21 September 2011
Blood clots in cancer patients are a more common complication than many doctors may realise, a recent study has found.
Research done on 30,000 people showed that as many as one in five patients risks developing a blood clot called venous thromboembolism, or VTE, within a year of getting treatment for some types of cancers.
In up to two per cent of the cases clots can be deadly, causing deep clots in the veins around the legs and pelvis which could travel to the arteries or lungs and lead to blocked blood flow.
The study, which will be reported on Monday (September 26th) at the 2011 European Multidisciplinary Cancer Congress in Stockholm, also found that out of the patients tested, bladder cancer carried the lowest risk of clots and pancreatic cancer the highest at 11.9 per cent.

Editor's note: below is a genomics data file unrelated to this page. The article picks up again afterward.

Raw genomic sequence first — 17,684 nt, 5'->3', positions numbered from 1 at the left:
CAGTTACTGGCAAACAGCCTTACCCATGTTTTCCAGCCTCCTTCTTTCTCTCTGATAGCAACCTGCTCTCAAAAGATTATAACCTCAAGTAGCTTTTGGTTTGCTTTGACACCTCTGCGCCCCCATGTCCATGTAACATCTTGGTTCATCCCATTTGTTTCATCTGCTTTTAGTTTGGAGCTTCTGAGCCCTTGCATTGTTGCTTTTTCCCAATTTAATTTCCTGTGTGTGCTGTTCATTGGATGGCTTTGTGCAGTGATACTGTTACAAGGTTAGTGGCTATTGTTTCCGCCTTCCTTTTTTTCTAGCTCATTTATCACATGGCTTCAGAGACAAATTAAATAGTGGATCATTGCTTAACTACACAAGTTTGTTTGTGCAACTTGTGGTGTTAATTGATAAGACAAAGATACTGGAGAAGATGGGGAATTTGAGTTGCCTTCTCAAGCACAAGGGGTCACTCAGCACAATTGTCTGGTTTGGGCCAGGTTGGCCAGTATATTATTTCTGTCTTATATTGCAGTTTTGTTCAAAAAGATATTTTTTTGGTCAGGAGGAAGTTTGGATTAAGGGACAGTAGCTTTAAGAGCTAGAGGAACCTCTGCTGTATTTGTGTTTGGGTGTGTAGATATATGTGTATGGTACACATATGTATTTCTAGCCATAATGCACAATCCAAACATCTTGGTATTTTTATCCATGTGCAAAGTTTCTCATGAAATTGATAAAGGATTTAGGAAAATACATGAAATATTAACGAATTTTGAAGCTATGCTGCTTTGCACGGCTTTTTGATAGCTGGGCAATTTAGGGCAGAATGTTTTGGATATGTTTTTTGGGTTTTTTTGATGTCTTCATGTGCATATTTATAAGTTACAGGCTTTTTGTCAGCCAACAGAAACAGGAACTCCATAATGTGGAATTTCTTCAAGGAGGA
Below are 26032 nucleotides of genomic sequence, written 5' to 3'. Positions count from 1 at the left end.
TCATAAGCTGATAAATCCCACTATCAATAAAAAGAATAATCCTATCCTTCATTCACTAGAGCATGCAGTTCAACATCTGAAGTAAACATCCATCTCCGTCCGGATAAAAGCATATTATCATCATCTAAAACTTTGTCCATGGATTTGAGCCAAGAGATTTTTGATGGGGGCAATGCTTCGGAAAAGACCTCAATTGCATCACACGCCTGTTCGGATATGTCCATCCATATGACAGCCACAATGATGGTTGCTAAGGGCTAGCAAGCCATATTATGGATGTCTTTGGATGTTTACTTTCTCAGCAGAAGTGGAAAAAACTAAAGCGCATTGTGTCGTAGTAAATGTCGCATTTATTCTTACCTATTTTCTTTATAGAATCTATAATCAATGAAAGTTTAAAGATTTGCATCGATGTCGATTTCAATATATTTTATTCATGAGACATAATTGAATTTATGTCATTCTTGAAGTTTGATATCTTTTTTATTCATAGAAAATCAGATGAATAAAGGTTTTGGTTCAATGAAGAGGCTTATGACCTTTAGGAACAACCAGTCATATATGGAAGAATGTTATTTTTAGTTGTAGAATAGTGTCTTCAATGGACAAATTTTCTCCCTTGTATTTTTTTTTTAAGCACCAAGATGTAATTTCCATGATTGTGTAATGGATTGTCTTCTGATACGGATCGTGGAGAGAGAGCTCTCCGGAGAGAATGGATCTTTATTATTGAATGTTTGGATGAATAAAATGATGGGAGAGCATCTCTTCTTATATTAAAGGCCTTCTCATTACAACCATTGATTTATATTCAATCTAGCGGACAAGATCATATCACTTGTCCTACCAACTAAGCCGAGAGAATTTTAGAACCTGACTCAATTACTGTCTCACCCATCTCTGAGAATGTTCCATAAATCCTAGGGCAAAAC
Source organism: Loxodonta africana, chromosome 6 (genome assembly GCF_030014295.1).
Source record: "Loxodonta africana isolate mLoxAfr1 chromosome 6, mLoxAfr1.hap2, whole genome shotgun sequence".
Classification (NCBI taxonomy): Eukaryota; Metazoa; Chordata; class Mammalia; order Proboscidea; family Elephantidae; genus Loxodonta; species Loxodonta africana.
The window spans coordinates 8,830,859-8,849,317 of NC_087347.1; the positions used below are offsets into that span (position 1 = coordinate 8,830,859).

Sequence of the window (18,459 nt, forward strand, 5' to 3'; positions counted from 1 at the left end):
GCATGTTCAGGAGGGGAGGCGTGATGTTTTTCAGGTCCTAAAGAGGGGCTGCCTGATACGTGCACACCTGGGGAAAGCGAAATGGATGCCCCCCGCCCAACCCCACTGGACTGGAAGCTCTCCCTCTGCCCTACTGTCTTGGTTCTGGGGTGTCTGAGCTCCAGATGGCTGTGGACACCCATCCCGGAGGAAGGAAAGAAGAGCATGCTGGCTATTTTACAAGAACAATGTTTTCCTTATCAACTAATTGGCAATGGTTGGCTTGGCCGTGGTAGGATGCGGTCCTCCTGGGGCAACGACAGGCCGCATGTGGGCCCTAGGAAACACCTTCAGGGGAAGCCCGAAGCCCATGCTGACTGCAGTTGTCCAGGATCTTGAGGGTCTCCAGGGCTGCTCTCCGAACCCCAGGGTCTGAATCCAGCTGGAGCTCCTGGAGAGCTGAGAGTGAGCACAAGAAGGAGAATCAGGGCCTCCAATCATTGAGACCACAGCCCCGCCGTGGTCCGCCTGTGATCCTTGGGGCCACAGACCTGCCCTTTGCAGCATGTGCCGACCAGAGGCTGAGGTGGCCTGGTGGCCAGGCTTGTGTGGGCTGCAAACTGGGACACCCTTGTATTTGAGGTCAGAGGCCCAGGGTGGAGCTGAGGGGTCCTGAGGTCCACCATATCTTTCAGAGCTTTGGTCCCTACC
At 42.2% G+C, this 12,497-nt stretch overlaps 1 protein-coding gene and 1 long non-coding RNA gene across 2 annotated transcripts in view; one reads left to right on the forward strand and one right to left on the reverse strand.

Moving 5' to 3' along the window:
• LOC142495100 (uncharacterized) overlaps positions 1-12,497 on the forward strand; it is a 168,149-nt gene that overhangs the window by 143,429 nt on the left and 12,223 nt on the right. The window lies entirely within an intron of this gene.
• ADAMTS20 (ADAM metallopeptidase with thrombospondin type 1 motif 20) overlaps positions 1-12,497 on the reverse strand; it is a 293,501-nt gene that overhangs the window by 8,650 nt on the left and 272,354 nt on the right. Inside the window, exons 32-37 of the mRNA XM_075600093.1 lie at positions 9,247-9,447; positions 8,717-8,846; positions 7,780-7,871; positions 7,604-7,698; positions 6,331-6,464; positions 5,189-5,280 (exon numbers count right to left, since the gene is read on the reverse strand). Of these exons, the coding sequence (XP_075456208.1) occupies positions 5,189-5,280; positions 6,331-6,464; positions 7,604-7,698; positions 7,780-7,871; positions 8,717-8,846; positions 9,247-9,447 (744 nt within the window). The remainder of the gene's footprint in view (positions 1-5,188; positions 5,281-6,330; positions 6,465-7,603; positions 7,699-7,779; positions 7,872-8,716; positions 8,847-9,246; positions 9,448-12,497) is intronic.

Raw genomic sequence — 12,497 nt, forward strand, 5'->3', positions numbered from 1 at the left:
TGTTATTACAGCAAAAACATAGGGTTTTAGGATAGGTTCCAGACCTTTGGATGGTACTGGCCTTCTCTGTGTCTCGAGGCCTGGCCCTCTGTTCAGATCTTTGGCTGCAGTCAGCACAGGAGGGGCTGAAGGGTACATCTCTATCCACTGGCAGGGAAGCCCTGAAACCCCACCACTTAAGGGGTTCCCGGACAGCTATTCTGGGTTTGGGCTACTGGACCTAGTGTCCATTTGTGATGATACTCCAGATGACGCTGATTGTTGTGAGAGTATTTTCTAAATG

Gary H Lyman, a professor of medicine and director of the comparative effectiveness and outcomes research programme at Duke Cancer Institute, led the study and suggested that knowing which patients are at highest risk of developing blood clots could lead to better preventive use of blood thinners.
Professor Lyman added that scientists do not fully understand why clots form during cancer treatment, but contributing factors could include blood clotting agents released by tumours, side effects of chemotherapy and health conditions such as anaemia.
Posted by Philip Briggs
Lyman Gary H., "Venous Thromboembolism (VTE) in Cancer Patients Receiving Chemotherapy: a Real-world Analysis of VTE Risk and the Impact of VTE on Healthcare Expenditure.", European Multidisciplinary Cancer Congress in Stockholm, September 26th September 2011.
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